MEZEN: BY SKY’S EDGE. Emil Gataullin


2017 — in progress 

“Here is a door behind which the hidden is revealed, enter and you will see not what one wants to see but what is” — writing on a big wooden cross, Kuloy village, Arkhangelsk region, Russia.

This series speaks about the fate of Russian northern villages following the fall of the Soviet Union. The passing, the disappearance and fading of a rural way of life, and the challenges faced by locals in their efforts to adapt to a harsh modern reality.

The Mezen River in the north of Russia is 966 kilometers long and passes through the Komi Republic and the Arkhangelsk region, before finally flowing into the White Sea. It freezes in October and thaws in April. Villages and settlements are strung out along its banks like memories of days long gone. Time in the Mezen villages seems to have stood still, with its backdrop of centuries-old wooden cabins, ruined churches, and archaic crosses; people talk more about former times than about the here and now; the past seems more real than the present.

With the collapse of the USSR in the early 1990's state support for agriculture was reduced almost tenfold, and the villages gradually started to die. Many people lost their jobs, and many of them moved away from the settlements. Those who remain behind take care of themselves, just as their ancestors did for centuries before them: they bake, they hunt, and they fish. They feel abandoned, and live in a state of timelessness, somewhere caught between a past lost forever and an uncertain future. Far from the big cities and cultural life, the present shimmers like an inaccessible star — somewhere out there, on television or in the pages of a magazine.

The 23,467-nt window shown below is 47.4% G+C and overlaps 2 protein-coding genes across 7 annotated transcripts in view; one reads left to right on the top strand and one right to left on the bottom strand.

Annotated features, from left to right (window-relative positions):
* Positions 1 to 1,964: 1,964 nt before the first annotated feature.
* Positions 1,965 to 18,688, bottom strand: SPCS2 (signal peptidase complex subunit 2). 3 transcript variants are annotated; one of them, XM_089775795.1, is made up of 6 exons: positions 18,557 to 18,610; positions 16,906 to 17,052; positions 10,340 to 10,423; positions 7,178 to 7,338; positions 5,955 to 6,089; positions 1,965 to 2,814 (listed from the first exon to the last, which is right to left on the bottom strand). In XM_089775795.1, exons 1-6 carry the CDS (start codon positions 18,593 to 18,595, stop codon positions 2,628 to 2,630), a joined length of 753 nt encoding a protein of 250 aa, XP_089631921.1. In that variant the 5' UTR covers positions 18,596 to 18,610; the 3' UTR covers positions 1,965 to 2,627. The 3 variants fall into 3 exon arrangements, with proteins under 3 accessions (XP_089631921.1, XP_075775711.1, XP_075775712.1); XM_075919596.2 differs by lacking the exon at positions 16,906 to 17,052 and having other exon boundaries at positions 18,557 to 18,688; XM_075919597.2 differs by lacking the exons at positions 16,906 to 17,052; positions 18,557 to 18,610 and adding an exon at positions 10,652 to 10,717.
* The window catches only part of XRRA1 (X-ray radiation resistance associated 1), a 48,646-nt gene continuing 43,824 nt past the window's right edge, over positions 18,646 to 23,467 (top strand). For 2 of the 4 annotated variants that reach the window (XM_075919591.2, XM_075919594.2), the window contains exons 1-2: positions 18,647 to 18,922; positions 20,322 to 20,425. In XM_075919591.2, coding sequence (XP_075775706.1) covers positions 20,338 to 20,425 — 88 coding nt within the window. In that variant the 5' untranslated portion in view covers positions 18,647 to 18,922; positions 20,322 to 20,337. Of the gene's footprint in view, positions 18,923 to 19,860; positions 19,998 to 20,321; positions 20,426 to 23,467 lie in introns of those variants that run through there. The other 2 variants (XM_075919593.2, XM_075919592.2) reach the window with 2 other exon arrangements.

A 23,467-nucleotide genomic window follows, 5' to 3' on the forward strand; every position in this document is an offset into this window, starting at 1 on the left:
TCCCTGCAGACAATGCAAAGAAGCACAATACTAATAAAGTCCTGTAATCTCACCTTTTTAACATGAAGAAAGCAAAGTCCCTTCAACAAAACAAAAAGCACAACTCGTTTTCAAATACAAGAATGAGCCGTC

I first learned about the region at the end of the nineties. I was studying at the Surikov Moscow Institute of Art at the time and discovered the Russian painter Viktor Popkov and his renowned “The Widows of Mezen” series. It reveals boats by steep banks, large log cabins, and old women in red clothing. These paintings awoke my interest in life in the Russian provinces, at the edges of society. This comer of the world called to me for many years, but it always seemed too far away and inaccessible. However, in the summer of 2017, I finally found myself there — and the Mezen has had a hold on me ever since. That marked the beginning of a long-term project through which I returned to the Mezen several times, visited more than 50 villages where I lived with the locals, immersed in their everyday.